Friday, 05/13/2022


Many cats may have itchy skin all year-round. It is a common skin infliction among cats. Indoor cats may be less prone to this as they are less exposed to allergens and other causes of itchy skin. Veterinarians call it feline pruritus.

However, for the overall well-being of cats, pet owners must stay vigilant and look out for any symptoms of itchy skin among their cats.

In this article, let’s discuss various aspects of itchiness in cats. The article describes the symptoms, causes, diagnosis, treatments, and preventive measures for itchy skin among cats. 

What are the Signs and Symptoms of itchy skin in cats?

Whenever you notice excessive scratching among your cats, it indicates feline pruritus – a skin disease when the cat feels itchy. Let’s take a glance at other signs and symptoms of this skin issue among cats:

  • Scabs or bumpy skin

Bumps on the cat’s skin are one of the most annoying signs of a cat’s itchiness. You notice bumps with redness beneath a particular part of the cat’s body – or sometimes everywhere. Regular grooming may help you recognize this sign early.

  • Bald patches on the cat’s skin

You can notice hair loss and flaky skin on some parts of your cat’s body. These bald patches may also have reddish bumps called feline dermatitis.

  • Changed coat color

You may notice skin scrapings and a changed color shade of your cat’s coat in some portions.

  • Excessive licking

Due to itchiness, your cat may have irritated skin and tends to lick it again and again.

  • Dark, Thickened Skin

Your cat keeps itching its dry skin, and the skin may turn dark and thick.

  • Wounds on skin

Excessive scratching may cause injuries to the cat’s itchy skin.

What are the causes of a cat’s itchy skin?

Pet owners may overlook itchy skin symptoms if they have an indoor cat. However, a cat’s skin is extremely sensitive to allergic reactions and other elements causing itchiness.

Insect bites

Insect bites are a significant cause of itchy skin among cats. Keeping your cats safe from flea infestation is essential, especially during summer. Even flea dirt or flea saliva causes allergic reactions. The scientific term for such an allergic reaction is feline dermatitis.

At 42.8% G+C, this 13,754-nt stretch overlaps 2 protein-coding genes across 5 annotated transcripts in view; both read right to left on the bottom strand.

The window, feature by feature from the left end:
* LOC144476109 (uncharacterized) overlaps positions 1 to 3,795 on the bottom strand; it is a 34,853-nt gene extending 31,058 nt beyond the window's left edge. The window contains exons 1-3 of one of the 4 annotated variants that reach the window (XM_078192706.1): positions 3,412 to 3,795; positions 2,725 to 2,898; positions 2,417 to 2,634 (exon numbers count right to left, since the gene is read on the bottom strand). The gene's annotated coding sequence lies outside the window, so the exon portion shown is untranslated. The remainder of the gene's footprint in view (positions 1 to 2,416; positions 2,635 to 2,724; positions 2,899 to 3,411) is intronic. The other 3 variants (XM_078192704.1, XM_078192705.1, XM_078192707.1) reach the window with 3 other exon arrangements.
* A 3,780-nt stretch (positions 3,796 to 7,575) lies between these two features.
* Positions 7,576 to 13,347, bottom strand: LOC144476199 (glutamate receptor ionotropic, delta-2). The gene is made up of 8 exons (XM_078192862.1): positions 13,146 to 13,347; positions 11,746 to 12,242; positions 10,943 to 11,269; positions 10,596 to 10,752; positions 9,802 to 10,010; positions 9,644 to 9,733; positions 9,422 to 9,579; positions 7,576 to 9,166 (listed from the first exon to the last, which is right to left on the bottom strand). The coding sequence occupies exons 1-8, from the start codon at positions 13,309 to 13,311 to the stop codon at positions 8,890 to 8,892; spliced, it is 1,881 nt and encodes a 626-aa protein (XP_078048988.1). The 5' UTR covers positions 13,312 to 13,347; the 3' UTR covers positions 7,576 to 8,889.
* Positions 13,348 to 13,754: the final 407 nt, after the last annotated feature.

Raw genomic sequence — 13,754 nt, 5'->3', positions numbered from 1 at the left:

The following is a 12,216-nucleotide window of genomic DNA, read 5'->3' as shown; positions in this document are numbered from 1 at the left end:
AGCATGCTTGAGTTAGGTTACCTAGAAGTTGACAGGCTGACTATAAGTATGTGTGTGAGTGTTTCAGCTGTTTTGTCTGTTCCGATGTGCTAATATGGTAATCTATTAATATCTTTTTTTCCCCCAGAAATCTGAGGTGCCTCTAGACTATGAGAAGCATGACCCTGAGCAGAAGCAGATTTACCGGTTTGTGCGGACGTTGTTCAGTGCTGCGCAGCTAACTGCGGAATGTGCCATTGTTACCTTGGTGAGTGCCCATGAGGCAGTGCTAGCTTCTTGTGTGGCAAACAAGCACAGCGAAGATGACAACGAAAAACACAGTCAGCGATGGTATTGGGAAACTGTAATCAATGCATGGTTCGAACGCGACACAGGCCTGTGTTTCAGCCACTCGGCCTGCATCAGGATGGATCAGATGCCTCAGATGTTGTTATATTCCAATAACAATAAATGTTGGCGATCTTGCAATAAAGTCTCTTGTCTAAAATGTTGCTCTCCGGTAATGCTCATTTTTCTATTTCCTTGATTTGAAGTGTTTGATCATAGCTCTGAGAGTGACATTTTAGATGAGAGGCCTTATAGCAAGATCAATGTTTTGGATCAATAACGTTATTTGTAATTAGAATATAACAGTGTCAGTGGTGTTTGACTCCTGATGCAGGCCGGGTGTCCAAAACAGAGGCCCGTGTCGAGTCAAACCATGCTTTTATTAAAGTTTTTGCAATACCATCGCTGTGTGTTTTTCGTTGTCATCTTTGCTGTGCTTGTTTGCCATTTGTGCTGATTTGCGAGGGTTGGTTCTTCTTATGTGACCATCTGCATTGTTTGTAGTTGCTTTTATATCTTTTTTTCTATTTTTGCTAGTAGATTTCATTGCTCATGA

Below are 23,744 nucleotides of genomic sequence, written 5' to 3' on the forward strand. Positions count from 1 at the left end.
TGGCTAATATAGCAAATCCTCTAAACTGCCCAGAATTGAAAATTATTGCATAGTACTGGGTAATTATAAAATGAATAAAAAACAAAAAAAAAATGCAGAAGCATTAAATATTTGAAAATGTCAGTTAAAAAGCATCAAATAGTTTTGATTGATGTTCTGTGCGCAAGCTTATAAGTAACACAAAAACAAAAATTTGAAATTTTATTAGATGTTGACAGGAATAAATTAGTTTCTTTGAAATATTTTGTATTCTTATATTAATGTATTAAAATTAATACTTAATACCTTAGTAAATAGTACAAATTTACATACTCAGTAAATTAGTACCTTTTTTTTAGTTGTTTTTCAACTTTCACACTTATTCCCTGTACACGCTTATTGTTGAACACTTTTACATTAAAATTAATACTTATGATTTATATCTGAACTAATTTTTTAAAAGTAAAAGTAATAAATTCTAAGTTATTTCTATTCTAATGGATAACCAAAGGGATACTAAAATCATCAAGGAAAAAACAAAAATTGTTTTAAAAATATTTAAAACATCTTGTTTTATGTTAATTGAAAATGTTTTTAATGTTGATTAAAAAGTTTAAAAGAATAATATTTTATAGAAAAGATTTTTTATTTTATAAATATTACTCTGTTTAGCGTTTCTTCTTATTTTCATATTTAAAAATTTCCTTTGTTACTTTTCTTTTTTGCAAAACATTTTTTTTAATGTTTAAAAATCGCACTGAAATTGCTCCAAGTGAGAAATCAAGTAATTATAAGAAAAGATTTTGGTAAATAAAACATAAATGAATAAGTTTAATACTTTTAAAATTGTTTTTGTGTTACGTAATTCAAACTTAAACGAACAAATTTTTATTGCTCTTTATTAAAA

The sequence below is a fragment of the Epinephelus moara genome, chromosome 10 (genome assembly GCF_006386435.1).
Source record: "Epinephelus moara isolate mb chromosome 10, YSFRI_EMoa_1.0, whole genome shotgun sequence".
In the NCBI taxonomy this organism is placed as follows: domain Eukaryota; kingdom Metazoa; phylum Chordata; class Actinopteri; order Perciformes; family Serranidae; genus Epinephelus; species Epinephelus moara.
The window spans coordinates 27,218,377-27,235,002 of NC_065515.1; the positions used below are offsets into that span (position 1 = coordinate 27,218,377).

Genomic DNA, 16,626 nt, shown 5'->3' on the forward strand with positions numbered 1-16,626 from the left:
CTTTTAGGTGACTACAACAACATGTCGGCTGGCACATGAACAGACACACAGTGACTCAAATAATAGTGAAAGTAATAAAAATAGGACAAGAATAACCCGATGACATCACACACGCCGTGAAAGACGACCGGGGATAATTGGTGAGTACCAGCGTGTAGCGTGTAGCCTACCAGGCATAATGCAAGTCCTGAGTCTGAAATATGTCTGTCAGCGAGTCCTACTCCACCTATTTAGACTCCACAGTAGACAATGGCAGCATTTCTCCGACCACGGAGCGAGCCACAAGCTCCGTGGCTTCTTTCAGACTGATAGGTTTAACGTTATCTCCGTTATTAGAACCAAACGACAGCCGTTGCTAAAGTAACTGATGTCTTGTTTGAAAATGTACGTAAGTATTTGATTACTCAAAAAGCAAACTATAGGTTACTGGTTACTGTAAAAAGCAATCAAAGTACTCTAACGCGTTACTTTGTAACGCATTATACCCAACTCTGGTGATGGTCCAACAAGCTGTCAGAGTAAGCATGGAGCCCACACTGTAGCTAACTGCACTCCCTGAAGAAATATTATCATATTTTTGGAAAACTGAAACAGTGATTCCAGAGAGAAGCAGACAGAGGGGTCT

Other parasites like dust mites and ear mites may cause itchy skin in your cat. In some cases, insect saliva, which is difficult to notice with a naked eye, may cause skin itchiness and irritation.

Food Allergies

Cat owners are sometimes unaware of an allergic response to some cat food. If your pet’s diet has allergens, it leads to food allergies. Sometimes, food allergies lead to itchiness in the cat’s skin. If your cat’s diet lacks essential fatty acids, skin problems may occur. Veterinarians conduct food allergy testing to check food allergies and can advise ways to combat them.

Bacterial skin infections

Bacteria grow within your cat’s coat. Bacterial infections cause itchy skin among cats.

Environmental allergies

When your cat comes in contact with environmental allergens, like pollen and house dust, it may catch environmental allergies. Usually, cats inhale these allergens causing adverse skin conditions, including itchiness.

Fungal infections

The micro-organisms called ‘fungi’ may cause microbial infection among cats. Fungi may grow on cat litter, flea dirt, and other parasites’ discharge. There are chances of yeast infections also.

How do Veterinarians Diagnose the Skin Disease?

Seeking veterinary advice at the right stage is crucial. Veterinary professional at the vet clinic perform tests to diagnose the presence and gauge the severity of itchy skin in cats.

Testing for skin infections

The vets examine the cat’s condition and conduct tests to eliminate any underlying cause of the itchiness in the cat’s skin. We have listed a few ways by which the clinic can diagnose itchy skin in cats-


The vet transfers material from a cat’s skin to a microscope slide. The vets check the material under a microscope to check for skin disease or other skin problems.

Skin Scrapes

The vets scrape a small blade across a small patch of a cat’s skin. They conduct a microscopic analysis of the cells to check mites like Demodex.

Ringworm Testing

They pluck a few cat hairs from the infected area and test it in a lab to find ringworms.

Fungal cultures

Some vet clinics conduct fungal cultures to check infectious causes on the cat’s skin.